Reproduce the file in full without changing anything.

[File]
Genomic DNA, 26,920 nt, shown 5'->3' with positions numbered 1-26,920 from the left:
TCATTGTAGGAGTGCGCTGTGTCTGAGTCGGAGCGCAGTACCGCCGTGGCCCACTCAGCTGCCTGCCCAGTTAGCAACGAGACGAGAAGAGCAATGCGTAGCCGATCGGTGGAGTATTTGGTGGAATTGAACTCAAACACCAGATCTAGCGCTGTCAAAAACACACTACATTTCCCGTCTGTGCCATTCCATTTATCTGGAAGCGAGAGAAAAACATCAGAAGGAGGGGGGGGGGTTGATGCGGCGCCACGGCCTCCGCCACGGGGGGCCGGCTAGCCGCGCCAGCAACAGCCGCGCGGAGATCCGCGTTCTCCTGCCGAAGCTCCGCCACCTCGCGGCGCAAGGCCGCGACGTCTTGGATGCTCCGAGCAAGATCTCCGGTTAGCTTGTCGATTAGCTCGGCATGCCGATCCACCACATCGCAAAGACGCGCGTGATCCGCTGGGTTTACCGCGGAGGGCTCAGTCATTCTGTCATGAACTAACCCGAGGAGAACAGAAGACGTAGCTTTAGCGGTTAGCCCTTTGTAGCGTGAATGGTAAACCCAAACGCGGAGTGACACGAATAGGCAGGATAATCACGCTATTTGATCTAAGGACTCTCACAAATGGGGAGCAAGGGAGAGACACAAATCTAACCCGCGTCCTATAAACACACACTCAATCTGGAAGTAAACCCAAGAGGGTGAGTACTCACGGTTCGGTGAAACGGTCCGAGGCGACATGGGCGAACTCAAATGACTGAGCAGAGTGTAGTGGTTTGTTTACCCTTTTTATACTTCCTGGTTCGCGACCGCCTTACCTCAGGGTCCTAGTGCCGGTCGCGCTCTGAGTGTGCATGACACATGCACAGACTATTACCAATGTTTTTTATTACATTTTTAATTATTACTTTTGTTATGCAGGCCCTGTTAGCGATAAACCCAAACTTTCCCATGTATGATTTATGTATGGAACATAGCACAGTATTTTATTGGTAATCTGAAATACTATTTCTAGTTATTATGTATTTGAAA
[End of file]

Genomic DNA, 26,920 nt, shown 5'->3' with positions numbered 1-26,920 from the left:
TCATTGTAGGAGTGCGCTGTGTCTGAGTCGGAGCGCAGTACCGCCGTGGCCCACTCAGCTGCCTGCCCAGTTAGCAACGAGACGAGAAGAGCAATGCGTAGCCGATCGGTGGAGTATTTGGTGGAATTGAACTCAAACACCAGATCTAGCGCTGTCAAAAACACACTACATTTCCCGTCTGTGCCATTCCATTTATCTGGAAGCGAGAGAAAAACATCAGAAGGAGGGGGGGGGGTTGATGCGGCGCCACGGCCTCCGCCACGGGGGGCCGGCTAGCCGCGCCAGCAACAGCCGCGCGGAGATCCGCGTTCTCCTGCCGAAGCTCCGCCACCTCGCGGCGCAAGGCCGCGACGTCTTGGATGCTCCGAGCAAGATCTCCGGTTAGCTTGTCGATTAGCTCGGCATGCCGATCCACCACATCGCAAAGACGCGCGTGATCCGCTGGGTTTACCGCGGAGGGCTCAGTCATTCTGTCATGAACTAACCCGAGGAGAACAGAAGACGTAGCTTTAGCGGTTAGCCCTTTGTAGCGTGAATGGTAAACCCAAACGCGGAGTGACACGAATAGGCAGGATAATCACGCTATTTGATCTAAGGACTCTCACAAATGGGGAGCAAGGGAGAGACACAAATCTAACCCGCGTCCTATAAACACACACTCAATCTGGAAGTAAACCCAAGAGGGTGAGTACTCACGGTTCGGTGAAACGGTCCGAGGCGACATGGGCGAACTCAAATGACTGAGCAGAGTGTAGTGGTTTGTTTACCCTTTTTATACTTCCTGGTTCGCGACCGCCTTACCTCAGGGTCCTAGTGCCGGTCGCGCTCTGAGTGTGCATGACACATGCACAGACTATTACCAATGTTTTTTATTACATTTTTAATTATTACTTTTGTTATGCAGGCCCTGTTAGCGATAAACCCAAACTTTCCCATGTATGATTTATGTATGGAACATAGCACAGTATTTTATTGGTAATCTGAAATACTATTTCTAGTTATTATGTATTTGAAA